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How to Write Great Thesis Statements
Don't Fear the Thesis!
A thesis is usually the last sentence in the introduction of an essay or other academic paper. It is normally just a single sentence, though in exceptionally long papers or books it may be several sentences. Many teachers, tutors, and writers will tell you that a thesis is the most important part of any academic paper you write.
Why is a thesis so important? It tells the reader clearly and concisely the direction the paper will follow by explaining your overall point in a single idea.
Sound a little daunting? It can be at first, but the difference between a strong and a weak thesis can be the difference between highway traveling and getting lost on country roads.
“Cynthia talked about how she got a present from her grandma. It's a really expensive present, and she loves it. But we got in an argument over it. My grandma never gives me anything, so she just thought I was jealous. She just kept going on about how it was a gift, and she didn't buy so it should be okay. I told her, like it matters who bought a real fur coat.”
“Cynthia talked about how she got a present from her grandma. It's a really expensive present, and she loves it. But we got in an argument over it. My grandma never gives me anything, so she just thought I was jealous. She just kept going on about how it was a gift and she didn't buy so it should be okay. I told her, the very existence of fur coats reinforces animal cruelty.”
In both of the examples, the author is trying to explain that owning a fur coat supports cruelty to animals regardless of who buys the coat. The first example, however, is less clear about this point than the second. Although both examples are exactly the same until the last sentence, the first example leaves it up to the reader to determine the significance of the fur coat, while the second example makes the point explicit in its clearly stated thesis. As a result, the second example provides a better idea of the author's main point.
So what makes a strong thesis?
First, the thesis should be something that is arguable.
If your thesis does not state something someone could disagree with, then you have a problem. This does not mean you need to write on a controversial issue. Anything that is an opinion can be arguable, but phrasing is important.
For example, “The Princess Bride is my favorite movie because it successfully combines great action, sweet romance, and sharp humor” may be structured like a strong thesis, but the phrase “my favorite movie” is not an arguable statement. Personal preferences cannot be argued by default.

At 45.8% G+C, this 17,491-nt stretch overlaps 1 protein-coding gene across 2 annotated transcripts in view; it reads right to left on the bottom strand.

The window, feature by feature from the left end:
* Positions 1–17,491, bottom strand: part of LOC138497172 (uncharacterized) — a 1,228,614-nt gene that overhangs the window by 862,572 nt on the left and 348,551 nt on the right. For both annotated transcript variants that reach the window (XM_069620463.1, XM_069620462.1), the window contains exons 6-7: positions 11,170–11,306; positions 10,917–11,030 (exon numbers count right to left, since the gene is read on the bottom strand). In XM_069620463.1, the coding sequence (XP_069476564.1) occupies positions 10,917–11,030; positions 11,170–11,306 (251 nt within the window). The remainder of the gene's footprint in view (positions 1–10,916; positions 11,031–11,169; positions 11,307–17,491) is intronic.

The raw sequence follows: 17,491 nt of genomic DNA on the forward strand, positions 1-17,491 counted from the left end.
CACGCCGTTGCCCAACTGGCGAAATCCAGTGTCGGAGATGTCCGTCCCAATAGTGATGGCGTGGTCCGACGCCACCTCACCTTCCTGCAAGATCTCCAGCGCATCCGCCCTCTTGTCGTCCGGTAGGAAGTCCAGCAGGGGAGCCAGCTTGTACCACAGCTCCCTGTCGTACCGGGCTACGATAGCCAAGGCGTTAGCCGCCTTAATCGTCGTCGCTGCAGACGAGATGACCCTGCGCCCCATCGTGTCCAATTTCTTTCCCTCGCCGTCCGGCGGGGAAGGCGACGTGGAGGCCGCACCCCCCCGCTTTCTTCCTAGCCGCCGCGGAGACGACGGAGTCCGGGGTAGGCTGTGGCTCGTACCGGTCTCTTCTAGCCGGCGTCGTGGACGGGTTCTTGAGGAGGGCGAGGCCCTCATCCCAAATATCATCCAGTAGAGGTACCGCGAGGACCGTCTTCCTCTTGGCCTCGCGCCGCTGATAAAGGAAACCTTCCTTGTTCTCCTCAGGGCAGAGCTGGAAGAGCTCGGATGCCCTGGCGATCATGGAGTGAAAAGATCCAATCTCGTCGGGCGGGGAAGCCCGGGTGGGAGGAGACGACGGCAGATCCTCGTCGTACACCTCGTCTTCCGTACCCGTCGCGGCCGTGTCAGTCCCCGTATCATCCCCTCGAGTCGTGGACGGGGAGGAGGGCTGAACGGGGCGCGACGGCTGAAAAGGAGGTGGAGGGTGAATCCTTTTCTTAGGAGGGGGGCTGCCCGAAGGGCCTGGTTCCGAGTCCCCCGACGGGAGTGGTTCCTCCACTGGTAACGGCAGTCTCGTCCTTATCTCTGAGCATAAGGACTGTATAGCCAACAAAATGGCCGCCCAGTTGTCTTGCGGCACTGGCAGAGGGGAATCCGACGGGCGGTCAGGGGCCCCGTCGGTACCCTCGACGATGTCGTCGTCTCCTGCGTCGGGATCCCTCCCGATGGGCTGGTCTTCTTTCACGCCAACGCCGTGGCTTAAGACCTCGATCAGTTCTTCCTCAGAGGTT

However, if the writer rephrased the beginning to “The Princess Bride is the best movie of all time” then it is an arguable statement. In this instance someone can reasonably say “No. The Princess Bride isn't the best movie,” whereas it would not be reasonable to say “No. The Princess Bride is not your favorite movie.”
But I'm not writing a persuasive paper!
Every paper is persuasive. Everything you write that is intended for others to read is designed to get them to see your point of view. No matter who is reading your paper, they need to understand why you are writing it.
In the above example, it's clear the fur coat paragraphs are not part of an academic essay (at least we hope they aren't), but instead are just a rant. Yet, the author is still trying to make a point, and she still wants her readers to agree that fur coats should not be distributed.
Always Write Drafts and Notes!
Any idea you have for your thesis or your paper as a whole should be written down. Even if you think you'll remember an idea until later, it isn't always likely you will. It is much easier to forget an idea than remember one. Invest in notebooks and pens and have them on hand so you always have a convenient way to jot down ideas before you can forget them.
The thesis shouldn't contain any metaphor.
When you are stating your purpose in a paper, you want that purpose to be clear with no chance of misunderstanding. Metaphor adds interest, and sometimes provides a good avenue of explanation, but the reader has to understand what you are trying to explain before he or she can benefit from the use of metaphor. Save the metaphor for the surrounding text, if you want to use it, but do not include it in the thesis itself.
No: Tiger poachers in Indonesia are parasites who are not stopped by the anti-biotic the government is giving the tiger preserves.
Yes: Despite government efforts to protect tigers in Indonesia, insufficient measures, such as poor training of patrols and many still unprotected areas, leave the Indonesian tigers vulnerable to poachers.
The first example is emotionally charged and provides vivid imagery, but is unclear about the actual argument. While the reader can be relatively sure that tiger poachers are a threat to tigers, the word “poacher” indicates that as well. The government seems to be involved, but what the “anti-biotic” is is unclear, as is whether the government is simply going after tiger poachers or trying to actively protect the tigers.